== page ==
Design and self-assembly of open, regular, 3D mesostructures
Self-assembly provides the basis for a procedure used to organize millimeterscale objects into regular, three-dimensional arrays ('crystals') with open structures. The individual components are designed and fabricated of polyurethane by molding; selected faces are coated with a thin film of liquid, metallic alloy. Under mild agitation in warm, aqueous potassium bromide solution, capillary forces between the films of alloy cause self- assembly. The structures of the resulting, self-assembled arrays are determined by structural features of the component parts: the three- dimensional shape of the components, the pattern of alloy on their surfaces, and the shape of the alloy-coated surfaces. Self-assembly of appropriately designed chiral pieces generates helices.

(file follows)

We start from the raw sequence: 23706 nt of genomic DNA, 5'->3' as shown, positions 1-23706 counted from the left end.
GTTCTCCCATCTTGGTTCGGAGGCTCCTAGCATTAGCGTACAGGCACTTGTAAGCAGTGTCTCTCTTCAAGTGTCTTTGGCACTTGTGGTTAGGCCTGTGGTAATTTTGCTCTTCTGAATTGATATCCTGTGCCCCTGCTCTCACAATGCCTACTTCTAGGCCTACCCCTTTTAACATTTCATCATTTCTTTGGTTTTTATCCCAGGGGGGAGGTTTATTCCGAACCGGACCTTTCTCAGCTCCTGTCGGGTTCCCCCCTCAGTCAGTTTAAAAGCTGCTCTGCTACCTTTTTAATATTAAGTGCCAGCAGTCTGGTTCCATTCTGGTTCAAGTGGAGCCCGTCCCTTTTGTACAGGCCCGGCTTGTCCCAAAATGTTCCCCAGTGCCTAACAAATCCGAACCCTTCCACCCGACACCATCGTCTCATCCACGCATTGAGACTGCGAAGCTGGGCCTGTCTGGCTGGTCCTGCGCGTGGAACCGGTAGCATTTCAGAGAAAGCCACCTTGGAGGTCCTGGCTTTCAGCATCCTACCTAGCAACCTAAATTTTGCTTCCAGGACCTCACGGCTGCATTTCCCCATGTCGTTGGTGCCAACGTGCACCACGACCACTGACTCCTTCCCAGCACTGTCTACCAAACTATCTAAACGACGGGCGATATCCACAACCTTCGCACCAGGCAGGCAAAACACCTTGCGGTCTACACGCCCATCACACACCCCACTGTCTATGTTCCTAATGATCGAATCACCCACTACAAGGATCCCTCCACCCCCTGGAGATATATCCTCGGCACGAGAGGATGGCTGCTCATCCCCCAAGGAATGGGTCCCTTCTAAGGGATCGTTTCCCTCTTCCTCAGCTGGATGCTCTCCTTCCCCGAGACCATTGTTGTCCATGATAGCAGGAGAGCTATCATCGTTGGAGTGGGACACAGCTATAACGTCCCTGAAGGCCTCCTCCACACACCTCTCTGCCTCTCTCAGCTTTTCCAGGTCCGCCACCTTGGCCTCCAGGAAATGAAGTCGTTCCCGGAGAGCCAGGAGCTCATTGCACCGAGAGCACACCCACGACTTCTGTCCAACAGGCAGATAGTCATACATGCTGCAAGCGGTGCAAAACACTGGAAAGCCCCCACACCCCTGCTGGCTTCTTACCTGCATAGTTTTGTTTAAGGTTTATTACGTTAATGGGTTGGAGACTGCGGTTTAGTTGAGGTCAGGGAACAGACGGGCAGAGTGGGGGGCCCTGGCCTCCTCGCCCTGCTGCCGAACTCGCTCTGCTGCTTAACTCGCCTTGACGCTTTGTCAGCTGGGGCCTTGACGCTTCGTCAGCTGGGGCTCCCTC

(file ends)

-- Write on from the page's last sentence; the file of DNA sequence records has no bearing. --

Breen, Tricia L.; Tien, Joe; Oliver, Scott R.J.; Hadzic, Tanja; and Whitesides, George M.. (1999). Design and self-assembly of open, regular, 3D mesostructures. Science, 284 (5416), 948-951.